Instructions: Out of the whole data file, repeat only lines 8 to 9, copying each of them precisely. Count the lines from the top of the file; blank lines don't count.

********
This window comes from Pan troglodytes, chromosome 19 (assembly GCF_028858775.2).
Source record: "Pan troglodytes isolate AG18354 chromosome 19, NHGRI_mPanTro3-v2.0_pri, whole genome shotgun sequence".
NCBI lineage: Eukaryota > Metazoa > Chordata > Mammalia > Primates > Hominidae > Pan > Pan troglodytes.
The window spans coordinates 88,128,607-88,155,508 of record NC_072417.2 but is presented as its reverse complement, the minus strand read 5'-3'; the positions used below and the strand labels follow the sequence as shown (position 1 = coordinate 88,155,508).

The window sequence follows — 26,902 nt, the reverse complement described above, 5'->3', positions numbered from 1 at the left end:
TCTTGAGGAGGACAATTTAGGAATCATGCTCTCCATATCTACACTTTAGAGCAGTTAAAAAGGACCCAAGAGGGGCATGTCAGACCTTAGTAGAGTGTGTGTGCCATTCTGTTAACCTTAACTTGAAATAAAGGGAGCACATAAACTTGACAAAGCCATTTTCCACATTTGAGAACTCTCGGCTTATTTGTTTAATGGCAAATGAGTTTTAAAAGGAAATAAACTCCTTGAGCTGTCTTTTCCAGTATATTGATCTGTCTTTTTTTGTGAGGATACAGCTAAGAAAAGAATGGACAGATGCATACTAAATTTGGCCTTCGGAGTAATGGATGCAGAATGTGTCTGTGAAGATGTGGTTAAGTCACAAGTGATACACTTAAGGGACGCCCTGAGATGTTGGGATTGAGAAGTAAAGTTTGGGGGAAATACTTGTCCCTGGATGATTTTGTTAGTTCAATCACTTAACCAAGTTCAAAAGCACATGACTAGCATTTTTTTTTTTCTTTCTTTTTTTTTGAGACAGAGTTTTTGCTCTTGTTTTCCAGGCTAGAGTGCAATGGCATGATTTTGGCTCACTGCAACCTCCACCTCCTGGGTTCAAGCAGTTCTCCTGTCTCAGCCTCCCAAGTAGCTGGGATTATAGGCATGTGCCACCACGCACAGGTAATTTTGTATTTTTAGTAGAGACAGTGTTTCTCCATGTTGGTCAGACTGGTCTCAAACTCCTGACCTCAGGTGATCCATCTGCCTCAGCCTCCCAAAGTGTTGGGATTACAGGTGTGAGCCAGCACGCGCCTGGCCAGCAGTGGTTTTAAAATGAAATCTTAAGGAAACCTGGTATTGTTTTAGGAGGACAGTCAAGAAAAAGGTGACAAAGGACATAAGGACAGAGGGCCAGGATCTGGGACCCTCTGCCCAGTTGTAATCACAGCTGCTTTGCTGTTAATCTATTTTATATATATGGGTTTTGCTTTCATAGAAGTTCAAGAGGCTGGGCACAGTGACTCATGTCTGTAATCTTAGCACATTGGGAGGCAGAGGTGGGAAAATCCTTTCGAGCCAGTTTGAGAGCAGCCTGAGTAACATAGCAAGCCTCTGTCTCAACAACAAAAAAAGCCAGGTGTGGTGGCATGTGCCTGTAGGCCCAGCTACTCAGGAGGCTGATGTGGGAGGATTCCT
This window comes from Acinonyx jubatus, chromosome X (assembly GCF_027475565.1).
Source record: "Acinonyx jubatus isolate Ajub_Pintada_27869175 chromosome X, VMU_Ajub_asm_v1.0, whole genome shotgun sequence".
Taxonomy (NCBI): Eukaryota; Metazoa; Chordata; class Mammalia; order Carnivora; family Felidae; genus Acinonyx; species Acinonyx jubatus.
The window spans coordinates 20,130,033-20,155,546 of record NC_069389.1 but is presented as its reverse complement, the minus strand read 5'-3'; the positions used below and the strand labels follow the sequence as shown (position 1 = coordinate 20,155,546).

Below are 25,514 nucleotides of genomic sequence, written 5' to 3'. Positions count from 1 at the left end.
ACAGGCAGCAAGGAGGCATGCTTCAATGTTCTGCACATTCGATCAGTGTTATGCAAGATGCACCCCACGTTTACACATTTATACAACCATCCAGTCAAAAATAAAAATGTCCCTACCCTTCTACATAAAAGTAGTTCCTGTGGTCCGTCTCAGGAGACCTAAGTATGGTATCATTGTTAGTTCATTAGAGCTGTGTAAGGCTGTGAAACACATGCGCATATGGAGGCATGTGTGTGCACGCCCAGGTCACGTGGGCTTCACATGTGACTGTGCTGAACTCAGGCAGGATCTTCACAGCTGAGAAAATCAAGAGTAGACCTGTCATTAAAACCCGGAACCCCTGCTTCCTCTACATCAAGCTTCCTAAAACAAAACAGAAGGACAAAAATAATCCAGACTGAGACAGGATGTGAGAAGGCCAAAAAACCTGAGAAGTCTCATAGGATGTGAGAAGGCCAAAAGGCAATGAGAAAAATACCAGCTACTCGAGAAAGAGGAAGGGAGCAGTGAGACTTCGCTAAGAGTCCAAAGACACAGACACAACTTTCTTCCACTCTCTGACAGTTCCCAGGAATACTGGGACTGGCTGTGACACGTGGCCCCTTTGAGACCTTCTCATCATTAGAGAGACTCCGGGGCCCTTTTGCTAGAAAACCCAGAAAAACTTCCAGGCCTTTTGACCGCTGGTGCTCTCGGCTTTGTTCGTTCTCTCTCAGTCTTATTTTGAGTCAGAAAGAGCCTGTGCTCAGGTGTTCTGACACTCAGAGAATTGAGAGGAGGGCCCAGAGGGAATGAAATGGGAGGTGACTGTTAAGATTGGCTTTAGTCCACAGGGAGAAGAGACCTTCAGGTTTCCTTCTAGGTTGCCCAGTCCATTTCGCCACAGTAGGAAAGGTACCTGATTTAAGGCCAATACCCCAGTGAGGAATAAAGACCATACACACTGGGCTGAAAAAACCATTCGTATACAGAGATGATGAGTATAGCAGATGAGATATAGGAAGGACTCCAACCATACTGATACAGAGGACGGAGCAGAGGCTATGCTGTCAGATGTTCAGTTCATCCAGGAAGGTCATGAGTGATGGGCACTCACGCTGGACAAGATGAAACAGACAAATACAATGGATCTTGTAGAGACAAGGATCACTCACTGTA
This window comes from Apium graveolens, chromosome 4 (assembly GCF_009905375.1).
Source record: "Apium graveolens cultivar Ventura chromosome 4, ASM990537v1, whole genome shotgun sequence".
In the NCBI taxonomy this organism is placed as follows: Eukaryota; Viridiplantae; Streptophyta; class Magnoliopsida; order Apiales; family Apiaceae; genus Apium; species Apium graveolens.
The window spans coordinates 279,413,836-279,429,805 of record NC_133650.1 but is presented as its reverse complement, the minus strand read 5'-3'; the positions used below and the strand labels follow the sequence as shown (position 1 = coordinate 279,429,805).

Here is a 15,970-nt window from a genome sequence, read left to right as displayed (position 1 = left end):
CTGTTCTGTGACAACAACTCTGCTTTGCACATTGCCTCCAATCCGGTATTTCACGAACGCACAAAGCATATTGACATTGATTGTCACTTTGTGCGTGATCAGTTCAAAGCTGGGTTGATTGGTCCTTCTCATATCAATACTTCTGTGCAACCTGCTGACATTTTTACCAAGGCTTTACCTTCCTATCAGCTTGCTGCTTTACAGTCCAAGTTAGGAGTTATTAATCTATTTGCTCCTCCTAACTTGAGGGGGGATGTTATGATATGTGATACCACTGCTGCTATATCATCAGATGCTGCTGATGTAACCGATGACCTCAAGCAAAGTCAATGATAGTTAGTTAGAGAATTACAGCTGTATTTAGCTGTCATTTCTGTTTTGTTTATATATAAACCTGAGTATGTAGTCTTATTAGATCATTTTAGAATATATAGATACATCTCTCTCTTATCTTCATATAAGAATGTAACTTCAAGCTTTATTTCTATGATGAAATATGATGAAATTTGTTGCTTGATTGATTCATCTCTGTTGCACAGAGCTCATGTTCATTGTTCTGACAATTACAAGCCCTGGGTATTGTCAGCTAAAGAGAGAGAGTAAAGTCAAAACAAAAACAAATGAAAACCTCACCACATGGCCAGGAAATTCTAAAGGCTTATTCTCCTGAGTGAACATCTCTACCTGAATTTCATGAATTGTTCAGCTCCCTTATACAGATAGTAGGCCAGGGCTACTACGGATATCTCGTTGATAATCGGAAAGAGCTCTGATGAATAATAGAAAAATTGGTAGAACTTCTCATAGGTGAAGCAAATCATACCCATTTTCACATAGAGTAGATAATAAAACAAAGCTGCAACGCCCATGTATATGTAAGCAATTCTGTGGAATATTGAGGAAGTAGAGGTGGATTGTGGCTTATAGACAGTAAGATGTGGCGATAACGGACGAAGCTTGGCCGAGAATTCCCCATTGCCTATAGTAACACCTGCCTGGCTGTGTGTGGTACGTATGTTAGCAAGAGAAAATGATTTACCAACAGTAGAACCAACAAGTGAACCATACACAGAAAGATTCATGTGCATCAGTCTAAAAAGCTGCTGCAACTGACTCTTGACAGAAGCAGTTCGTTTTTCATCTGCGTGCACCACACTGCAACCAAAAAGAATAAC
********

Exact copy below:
Source record: "Acinonyx jubatus isolate Ajub_Pintada_27869175 chromosome X, VMU_Ajub_asm_v1.0, whole genome shotgun sequence".
Taxonomy (NCBI): Eukaryota; Metazoa; Chordata; class Mammalia; order Carnivora; family Felidae; genus Acinonyx; species Acinonyx jubatus.